Book Review – Authentic Christianity

Authentic Christianity – How Lutheran Theology Speaks to a Postmodern World

by Gene Edward Veith Jr. and A. Trevor Sutton

I enjoy and respect Gene Veith’s thoughtful writing and thinking.  This book is no exception.  He sets forth his ideas in easy to understand language, bypassing technical jargon for the most part or explaining it so that a seminary education isn’t required to understand what he’s talking about.

I’m just not sure who this book is intended for.

It purports to demonstrate how Lutheranism, of all Christian flavors, is best suited to the particular needs of our day.  I think I’d even agree with this premise, but such a statement in and of itself is addressed more to the religiously inclined than the non-religious.  Is this a book intended to sway lukewarm Christians towards Lutheranism?  Perhaps.

But much of our culture is increasingly coming to the conclusion that worship and a life of faith within any kind of church setting is unnecessary, and this book does not seem aimed at changing their mind.

It’s a wonderful refresher on basic Lutheran theology, the kind of stuff I wish more catechism and confirmation classes touched on because it has to do with how we live our lives, rather than just how we worship on Sunday mornings.  Perhaps this book is intended for Lutherans, to refresh us on what we believe and why we believe it?  Perhaps.

If that’s the case, I think it does an admirable job.  But I purchased this book thinking that it was going to focus on how to connect Lutheran theology with an increasingly unchurched population, and the book doesn’t really do that.  There are places where it could do more, particularly in the chapter on justification, or the reality that we all want to justify our stances, statements, behaviors, and lives to others and ourselves and ultimately God.  Really good potential here but it doesn’t really connect strongly.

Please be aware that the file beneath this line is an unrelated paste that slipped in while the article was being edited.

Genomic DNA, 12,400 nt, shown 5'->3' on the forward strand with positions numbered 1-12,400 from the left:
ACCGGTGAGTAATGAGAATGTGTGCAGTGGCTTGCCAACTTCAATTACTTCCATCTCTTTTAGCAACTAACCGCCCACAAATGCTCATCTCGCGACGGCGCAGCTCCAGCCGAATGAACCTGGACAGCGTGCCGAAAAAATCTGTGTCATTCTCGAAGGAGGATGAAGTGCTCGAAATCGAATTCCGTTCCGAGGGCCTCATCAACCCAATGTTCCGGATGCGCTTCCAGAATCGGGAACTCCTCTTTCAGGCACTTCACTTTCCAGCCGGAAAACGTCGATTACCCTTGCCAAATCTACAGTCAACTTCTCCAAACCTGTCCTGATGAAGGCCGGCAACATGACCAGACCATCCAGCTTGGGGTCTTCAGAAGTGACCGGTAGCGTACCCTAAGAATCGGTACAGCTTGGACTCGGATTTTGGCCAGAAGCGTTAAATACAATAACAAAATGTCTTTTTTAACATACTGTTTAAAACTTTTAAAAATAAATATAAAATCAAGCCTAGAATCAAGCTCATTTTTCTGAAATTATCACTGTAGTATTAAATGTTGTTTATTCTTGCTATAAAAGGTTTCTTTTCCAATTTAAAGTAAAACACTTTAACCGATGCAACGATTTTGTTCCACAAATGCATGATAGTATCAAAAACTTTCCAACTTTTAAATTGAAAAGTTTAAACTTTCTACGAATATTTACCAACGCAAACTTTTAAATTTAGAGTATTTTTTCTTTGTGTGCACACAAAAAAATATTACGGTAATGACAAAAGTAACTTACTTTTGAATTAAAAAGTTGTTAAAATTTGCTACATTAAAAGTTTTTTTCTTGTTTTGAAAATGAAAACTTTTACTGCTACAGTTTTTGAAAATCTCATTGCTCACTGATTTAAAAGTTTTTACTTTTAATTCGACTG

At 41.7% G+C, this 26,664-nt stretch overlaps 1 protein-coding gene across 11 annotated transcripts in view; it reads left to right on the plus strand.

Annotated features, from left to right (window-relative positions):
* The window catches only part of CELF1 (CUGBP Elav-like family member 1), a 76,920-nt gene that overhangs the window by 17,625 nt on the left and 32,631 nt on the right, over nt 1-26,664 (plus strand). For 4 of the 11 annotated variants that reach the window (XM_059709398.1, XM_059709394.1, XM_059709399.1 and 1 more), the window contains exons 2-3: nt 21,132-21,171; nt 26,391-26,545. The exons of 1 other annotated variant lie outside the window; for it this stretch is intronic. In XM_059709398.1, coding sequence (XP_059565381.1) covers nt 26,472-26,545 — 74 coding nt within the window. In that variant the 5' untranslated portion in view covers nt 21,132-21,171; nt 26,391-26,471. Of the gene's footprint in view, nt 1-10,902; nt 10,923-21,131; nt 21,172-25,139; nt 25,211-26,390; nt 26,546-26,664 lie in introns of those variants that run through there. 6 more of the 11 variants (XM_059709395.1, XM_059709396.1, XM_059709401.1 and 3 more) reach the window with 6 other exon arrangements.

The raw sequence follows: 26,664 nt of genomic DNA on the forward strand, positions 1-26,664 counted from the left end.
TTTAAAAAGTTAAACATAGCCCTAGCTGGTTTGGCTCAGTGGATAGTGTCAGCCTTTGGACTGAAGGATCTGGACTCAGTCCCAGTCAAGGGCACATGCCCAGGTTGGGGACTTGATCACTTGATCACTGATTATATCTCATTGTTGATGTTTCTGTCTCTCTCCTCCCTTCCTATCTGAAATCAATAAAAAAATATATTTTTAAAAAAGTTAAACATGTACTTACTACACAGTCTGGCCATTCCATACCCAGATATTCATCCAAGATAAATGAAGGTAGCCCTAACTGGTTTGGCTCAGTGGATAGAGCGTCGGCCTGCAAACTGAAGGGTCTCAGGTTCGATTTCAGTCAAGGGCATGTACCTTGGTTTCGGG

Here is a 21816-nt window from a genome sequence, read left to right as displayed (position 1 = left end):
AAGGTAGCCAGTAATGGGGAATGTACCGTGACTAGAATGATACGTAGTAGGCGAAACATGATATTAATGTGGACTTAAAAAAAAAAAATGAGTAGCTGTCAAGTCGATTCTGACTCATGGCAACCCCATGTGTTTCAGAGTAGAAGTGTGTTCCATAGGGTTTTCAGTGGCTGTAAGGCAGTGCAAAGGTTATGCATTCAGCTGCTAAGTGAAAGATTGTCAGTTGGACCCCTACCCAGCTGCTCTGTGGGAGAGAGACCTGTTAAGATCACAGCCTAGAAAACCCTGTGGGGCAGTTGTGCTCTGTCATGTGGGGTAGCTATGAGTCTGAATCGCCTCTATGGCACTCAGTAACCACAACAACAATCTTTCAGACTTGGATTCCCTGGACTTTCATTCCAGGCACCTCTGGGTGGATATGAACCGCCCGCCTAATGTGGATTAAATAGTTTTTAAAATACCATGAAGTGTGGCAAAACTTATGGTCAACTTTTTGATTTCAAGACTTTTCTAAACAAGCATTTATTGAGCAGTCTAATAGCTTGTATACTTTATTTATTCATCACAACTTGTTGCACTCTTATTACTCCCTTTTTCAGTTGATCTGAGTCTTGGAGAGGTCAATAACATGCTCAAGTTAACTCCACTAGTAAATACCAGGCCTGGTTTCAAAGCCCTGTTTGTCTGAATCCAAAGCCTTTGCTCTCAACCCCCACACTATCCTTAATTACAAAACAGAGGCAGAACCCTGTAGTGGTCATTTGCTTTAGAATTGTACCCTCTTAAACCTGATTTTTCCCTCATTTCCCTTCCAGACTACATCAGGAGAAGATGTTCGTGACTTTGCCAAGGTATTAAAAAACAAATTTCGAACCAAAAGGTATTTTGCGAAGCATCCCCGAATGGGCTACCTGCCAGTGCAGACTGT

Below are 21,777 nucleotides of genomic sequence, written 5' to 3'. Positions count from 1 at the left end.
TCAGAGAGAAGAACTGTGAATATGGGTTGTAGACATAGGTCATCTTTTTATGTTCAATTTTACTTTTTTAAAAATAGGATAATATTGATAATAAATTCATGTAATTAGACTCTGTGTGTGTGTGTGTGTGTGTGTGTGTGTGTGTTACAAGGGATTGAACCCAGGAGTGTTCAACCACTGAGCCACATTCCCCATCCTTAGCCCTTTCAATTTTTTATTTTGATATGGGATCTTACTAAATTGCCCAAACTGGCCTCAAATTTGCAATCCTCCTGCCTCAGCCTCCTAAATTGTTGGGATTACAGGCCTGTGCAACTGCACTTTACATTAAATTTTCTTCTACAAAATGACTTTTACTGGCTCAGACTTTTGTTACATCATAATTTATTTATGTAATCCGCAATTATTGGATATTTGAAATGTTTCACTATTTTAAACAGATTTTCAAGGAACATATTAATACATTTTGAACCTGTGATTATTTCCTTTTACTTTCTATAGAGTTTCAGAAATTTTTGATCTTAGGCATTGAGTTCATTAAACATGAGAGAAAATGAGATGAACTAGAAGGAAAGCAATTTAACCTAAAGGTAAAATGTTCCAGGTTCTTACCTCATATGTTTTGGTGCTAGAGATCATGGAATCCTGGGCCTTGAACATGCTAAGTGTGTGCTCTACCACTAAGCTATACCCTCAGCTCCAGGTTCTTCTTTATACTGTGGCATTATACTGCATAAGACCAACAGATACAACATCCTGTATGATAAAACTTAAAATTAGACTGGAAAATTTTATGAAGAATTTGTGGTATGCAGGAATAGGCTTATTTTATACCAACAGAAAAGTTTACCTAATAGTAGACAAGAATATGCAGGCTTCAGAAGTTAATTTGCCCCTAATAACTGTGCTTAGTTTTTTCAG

This text would make a good book study for a Lutheran congregation.  It might be helpful in discussion with lukewarm Christians of other stripes, or folks who are disenchanted with their current worship home and looking for another.  But if you’re trying to figure out how to explain why what you believe really matters to someone who is thoroughly post-modern in their approach to these things (meaning they’re happy you believe what you believe but don’t feel that it necessarily has any bearing on what they do or should believe), this book probably won’t be of much help.

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